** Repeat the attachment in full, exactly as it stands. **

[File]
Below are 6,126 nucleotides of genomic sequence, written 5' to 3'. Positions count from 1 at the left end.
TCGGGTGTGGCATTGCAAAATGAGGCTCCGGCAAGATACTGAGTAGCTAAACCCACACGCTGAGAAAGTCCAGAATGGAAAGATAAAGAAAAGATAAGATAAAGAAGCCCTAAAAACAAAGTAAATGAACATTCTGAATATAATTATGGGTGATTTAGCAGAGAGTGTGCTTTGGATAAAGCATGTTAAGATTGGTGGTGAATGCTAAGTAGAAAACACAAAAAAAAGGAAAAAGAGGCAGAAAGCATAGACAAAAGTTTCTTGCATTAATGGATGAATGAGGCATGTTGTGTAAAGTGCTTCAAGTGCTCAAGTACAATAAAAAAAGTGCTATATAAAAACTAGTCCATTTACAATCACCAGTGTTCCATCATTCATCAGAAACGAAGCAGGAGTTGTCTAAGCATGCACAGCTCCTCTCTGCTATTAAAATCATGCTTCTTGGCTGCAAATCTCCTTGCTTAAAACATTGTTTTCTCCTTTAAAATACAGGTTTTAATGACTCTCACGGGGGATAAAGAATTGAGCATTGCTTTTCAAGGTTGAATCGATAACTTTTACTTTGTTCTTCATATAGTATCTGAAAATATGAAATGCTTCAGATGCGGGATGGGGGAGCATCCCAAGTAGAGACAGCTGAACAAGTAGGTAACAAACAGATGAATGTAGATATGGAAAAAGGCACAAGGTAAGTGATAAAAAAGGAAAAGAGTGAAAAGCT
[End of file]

Below are 6,126 nucleotides of genomic sequence, written 5' to 3'. Positions count from 1 at the left end.
TCGGGTGTGGCATTGCAAAATGAGGCTCCGGCAAGATACTGAGTAGCTAAACCCACACGCTGAGAAAGTCCAGAATGGAAAGATAAAGAAAAGATAAGATAAAGAAGCCCTAAAAACAAAGTAAATGAACATTCTGAATATAATTATGGGTGATTTAGCAGAGAGTGTGCTTTGGATAAAGCATGTTAAGATTGGTGGTGAATGCTAAGTAGAAAACACAAAAAAAAGGAAAAAGAGGCAGAAAGCATAGACAAAAGTTTCTTGCATTAATGGATGAATGAGGCATGTTGTGTAAAGTGCTTCAAGTGCTCAAGTACAATAAAAAAAGTGCTATATAAAAACTAGTCCATTTACAATCACCAGTGTTCCATCATTCATCAGAAACGAAGCAGGAGTTGTCTAAGCATGCACAGCTCCTCTCTGCTATTAAAATCATGCTTCTTGGCTGCAAATCTCCTTGCTTAAAACATTGTTTTCTCCTTTAAAATACAGGTTTTAATGACTCTCACGGGGGATAAAGAATTGAGCATTGCTTTTCAAGGTTGAATCGATAACTTTTACTTTGTTCTTCATATAGTATCTGAAAATATGAAATGCTTCAGATGCGGGATGGGGGAGCATCCCAAGTAGAGACAGCTGAACAAGTAGGTAACAAACAGATGAATGTAGATATGGAAAAAGGCACAAGGTAAGTGATAAAAAAGGAAAAGAGTGAAAAGCT